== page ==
To promote regional language publishing and readership, the government of India’s Publications Division, located at Soochna Bhavan in New Delhi, publishes several magazines and journals on various aspects of Indian life in multiple regional languages. Yojana, published in 13 language editions, is the flagship magazine on development-related issues. Kurukshetra is another journal published in English and Hindi. Ajkal, in Hindi and Urdu, is a prestigious literary magazine. Bal Bharati is a popular children’s magazine in Hindi. The Publications Division also provides a platform for regional language authors who can register on its site and submit their manuscript under various categories, which are then offered to publishers on basis of tenders submitted.

In addition, the Ministry of Information and Broadcasting, Government of India promotes books and manuscripts of original writing in Hindi for different age groups. It also recognizes writers with awards such as the Bharatendu Harishchandra, Balbharti and Rajbhasha awards. u

2023 promises an interesting ride for print in India

Indian Printer and Publisher founded in 1979 is the oldest B2B trade publication in the multi-platform and multi-channel IPPGroup. While the print and packaging industries have been resilient in the past 33 months since the pandemic lockdown of 25 March 2020, the commercial printing and newspaper industries have yet to recover their pre-Covid trajectory.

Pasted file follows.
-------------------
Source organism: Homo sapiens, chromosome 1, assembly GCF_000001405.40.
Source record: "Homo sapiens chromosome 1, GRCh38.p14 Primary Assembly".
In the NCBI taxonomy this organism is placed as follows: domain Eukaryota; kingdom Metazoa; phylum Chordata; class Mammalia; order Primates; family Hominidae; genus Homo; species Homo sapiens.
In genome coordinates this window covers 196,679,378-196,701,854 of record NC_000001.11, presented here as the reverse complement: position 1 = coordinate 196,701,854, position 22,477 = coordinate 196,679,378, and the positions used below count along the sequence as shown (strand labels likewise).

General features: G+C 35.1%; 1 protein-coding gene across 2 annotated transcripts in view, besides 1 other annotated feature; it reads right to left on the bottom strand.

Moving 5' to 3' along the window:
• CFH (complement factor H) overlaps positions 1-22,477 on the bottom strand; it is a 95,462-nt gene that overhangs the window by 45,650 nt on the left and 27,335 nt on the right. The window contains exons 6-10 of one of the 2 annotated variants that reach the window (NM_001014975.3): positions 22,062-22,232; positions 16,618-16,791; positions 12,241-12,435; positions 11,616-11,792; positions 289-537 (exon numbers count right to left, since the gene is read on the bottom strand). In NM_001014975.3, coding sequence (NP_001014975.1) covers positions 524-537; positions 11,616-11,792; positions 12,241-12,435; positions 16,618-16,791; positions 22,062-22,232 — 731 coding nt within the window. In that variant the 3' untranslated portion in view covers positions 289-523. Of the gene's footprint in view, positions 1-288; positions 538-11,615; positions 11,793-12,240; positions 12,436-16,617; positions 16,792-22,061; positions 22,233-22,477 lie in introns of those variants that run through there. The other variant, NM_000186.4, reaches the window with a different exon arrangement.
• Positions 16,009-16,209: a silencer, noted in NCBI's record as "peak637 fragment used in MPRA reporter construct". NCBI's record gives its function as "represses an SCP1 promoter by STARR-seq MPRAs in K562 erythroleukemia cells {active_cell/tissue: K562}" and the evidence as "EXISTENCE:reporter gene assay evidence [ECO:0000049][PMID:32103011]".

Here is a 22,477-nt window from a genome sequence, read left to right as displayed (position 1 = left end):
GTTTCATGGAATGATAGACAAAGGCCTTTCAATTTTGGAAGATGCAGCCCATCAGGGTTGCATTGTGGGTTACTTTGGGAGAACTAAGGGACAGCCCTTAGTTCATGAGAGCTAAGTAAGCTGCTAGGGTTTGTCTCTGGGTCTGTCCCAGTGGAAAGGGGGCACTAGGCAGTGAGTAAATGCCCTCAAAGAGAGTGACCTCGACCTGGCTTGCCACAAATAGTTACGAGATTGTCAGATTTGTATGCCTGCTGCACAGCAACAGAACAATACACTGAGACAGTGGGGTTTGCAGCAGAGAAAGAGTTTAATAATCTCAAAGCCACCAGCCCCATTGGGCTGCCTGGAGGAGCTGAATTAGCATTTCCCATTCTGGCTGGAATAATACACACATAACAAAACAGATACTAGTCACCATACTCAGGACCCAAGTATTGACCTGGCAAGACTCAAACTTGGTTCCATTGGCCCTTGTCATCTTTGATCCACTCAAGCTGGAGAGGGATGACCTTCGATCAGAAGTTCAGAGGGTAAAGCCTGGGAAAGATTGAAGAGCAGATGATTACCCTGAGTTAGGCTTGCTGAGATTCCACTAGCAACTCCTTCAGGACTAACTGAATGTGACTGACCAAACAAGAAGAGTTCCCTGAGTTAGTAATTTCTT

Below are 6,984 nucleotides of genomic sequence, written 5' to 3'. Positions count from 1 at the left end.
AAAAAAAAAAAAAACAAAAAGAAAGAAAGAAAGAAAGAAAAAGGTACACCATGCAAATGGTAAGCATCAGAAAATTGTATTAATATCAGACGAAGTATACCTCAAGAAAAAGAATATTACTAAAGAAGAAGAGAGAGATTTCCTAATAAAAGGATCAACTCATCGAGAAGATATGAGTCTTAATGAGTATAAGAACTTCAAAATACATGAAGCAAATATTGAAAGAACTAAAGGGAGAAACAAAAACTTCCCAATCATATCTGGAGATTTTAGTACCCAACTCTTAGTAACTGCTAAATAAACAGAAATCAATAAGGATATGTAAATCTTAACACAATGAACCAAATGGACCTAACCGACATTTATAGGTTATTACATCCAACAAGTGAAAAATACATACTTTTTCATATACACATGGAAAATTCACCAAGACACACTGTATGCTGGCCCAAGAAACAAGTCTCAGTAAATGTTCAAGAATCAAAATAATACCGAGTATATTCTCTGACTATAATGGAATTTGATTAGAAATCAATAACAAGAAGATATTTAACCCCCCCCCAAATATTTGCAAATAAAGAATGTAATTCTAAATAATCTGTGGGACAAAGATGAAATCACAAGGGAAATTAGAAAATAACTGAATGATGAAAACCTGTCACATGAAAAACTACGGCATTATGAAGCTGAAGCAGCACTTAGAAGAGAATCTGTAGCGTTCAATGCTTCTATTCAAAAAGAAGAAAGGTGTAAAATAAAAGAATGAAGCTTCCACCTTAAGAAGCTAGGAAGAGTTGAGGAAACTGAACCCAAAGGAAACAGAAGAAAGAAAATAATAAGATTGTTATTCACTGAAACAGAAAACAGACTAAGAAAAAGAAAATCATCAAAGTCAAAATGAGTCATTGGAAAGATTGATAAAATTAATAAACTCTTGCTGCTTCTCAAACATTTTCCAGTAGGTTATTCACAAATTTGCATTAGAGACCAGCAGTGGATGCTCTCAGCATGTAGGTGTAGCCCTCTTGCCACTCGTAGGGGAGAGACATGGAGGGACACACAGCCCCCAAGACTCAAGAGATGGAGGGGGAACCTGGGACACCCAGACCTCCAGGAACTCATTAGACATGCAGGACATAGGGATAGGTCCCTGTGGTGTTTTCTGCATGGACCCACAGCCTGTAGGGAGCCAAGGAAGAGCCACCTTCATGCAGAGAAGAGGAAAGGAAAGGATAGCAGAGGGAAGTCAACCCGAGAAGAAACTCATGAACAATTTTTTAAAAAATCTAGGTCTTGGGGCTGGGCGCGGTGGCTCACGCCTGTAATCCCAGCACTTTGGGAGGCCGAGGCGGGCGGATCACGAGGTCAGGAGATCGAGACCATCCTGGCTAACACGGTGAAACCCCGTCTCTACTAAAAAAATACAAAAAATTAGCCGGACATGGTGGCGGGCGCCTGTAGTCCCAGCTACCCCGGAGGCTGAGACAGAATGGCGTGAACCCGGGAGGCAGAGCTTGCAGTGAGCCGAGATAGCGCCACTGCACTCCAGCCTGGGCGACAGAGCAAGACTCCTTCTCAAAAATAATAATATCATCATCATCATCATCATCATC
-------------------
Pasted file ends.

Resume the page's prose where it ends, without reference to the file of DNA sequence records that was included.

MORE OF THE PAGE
The fragmented commercial printing industry faces substantial challenges as does the newspaper industry. While digital short-run printing and the signage industry seem to be recovering a bit faster, ultimately their growth will also be moderated by the progress of the overall economy. On the other hand book printing exports are doing well but they too face several supply-chain and logistics challenges.

The price of publication papers including newsprint has been high in the past year while availability is diminished by several mills shutting down their publication paper and newsprint machines in the past four years. Indian paper mills are also exporting many types of paper and have raised prices for Indian printers. To some extent, this has helped in the recovery of the digital printing industry with its on-demand short-run and low-wastage paradigm.

Ultimately digital print and other digital channels will help print grow in a country where we are still far behind in our paper and print consumption and where digital is a leapfrog technology that will only increase the demand for print in the foreseeable future. For instance, there is no alternative to a rise in textbook consumption but this segment will only reach normality in the next financial year beginning on 1 April 2023.

Thus while the new normal is a moving target and many commercial printers look to diversification, we believe that our target audiences may shift and change. Like them, we will also have to adapt with agility to keep up with their business and technical information needs.

Our 2023 media kit is ready, and it is the right time to take stock and reconnect with your potential markets and customers. Print is the glue for the growth of liberal education, new industry, and an emerging economy. We seek your participation in what promises to be an interesting ride.

– Naresh Khanna